Yesterday, I spoke to the new class of corps members for City Year Columbus. What a great group of budding idealists.
(That’s a major goal of City Year. Through a year of community service — like the Peace Corps, but here — young adults learn how to make a difference in the world.)
My presentation, Choosing Words, was on the ethics of speech. We discussed the type of personal and professional speech that makes life more complex. And how to curb one’s tongue to make life simpler.
During the Q&A, someone asked, "What’s the hardest part of maintaining ethical speech?"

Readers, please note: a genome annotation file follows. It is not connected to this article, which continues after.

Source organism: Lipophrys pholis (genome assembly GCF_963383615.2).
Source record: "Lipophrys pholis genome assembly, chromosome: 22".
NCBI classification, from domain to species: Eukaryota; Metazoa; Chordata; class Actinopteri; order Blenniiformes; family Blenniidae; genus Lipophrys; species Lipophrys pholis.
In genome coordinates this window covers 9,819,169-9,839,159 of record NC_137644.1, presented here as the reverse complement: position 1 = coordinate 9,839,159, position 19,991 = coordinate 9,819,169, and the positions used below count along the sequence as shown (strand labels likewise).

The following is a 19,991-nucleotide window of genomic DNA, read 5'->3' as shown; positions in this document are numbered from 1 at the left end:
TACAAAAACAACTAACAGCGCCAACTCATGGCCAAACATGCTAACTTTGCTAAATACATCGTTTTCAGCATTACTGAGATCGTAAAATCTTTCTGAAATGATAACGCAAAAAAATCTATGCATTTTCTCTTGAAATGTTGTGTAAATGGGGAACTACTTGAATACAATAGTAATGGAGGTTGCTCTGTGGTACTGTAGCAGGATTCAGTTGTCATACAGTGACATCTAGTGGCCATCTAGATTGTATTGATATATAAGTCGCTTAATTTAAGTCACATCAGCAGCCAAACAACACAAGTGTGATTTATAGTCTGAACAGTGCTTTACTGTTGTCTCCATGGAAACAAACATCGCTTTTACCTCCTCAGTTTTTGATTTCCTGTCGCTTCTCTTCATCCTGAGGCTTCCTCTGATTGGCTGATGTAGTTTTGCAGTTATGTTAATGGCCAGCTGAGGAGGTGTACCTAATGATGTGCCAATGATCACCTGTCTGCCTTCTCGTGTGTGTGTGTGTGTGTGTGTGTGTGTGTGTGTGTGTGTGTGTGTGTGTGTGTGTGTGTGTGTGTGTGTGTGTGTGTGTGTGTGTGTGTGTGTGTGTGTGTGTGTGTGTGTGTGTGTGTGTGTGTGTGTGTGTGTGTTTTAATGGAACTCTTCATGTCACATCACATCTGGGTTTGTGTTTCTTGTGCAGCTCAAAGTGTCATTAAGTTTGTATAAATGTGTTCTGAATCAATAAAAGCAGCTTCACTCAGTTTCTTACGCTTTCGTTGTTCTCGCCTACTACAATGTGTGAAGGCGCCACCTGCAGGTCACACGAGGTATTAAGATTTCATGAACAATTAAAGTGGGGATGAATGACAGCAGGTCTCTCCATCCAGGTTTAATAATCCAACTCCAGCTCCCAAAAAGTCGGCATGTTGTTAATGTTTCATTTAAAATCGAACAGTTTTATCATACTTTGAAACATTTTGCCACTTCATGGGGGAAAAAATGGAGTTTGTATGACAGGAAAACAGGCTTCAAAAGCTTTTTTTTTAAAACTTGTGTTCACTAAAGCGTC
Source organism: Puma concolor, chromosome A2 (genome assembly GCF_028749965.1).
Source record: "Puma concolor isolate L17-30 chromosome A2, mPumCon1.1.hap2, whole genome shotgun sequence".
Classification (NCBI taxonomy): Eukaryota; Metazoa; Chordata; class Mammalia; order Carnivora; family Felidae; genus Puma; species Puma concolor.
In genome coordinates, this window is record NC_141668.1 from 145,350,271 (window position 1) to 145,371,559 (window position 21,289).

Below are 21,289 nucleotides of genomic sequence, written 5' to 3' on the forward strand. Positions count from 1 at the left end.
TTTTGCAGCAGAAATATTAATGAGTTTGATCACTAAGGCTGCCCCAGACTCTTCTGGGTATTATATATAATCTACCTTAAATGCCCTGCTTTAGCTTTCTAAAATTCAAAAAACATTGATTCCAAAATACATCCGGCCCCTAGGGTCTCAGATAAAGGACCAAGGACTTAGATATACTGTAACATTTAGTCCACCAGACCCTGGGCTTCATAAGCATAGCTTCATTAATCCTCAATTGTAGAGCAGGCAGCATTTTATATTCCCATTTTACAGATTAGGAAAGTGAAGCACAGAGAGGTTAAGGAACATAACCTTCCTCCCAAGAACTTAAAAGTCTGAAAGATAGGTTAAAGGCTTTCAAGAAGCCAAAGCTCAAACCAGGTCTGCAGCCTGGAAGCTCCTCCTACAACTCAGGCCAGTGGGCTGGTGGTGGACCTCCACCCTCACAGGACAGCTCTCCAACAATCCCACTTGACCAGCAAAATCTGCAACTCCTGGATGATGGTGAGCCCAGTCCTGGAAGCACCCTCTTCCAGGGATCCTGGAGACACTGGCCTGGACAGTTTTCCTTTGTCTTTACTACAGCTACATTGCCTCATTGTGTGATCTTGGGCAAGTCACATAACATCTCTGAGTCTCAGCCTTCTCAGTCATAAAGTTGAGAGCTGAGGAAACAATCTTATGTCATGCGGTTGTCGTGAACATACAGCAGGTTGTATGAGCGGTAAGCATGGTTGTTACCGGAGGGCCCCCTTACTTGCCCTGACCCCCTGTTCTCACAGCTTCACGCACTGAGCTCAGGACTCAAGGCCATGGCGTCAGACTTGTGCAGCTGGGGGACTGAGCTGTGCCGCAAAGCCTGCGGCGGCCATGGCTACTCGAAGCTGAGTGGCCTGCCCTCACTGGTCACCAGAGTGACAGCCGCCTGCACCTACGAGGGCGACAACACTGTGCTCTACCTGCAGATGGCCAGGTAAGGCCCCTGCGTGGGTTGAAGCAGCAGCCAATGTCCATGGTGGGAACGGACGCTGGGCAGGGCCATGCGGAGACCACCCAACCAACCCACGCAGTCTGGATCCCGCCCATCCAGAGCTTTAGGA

It’s a great question, because it can be a struggle when you stop talking about other people, especially during the first weeks.
The Hardest Part Is A Silent Moment
To this day, the most difficult moment is when Alisa and I leave a party and get in the car to drive home.
It’s so quiet.
To adhere to our standards, we do not assess the hospitality — "Who drips Worcestershire sauce on a block of cream cheese and calls it hors d’oeuvres?" — or the guest list — "Louie was drunk as usual." — or the setting — "Who would ever buy those drapes?"
We just ride along. Quietly. Until there is a subject that is fit for discussion.
Happily, we never really enjoyed that post-partum conversation. I always found it depressing. We’ve always been inclined to skip it.
But, man, that moment is still awkwardly quiet. Because there are certainly things that could be said.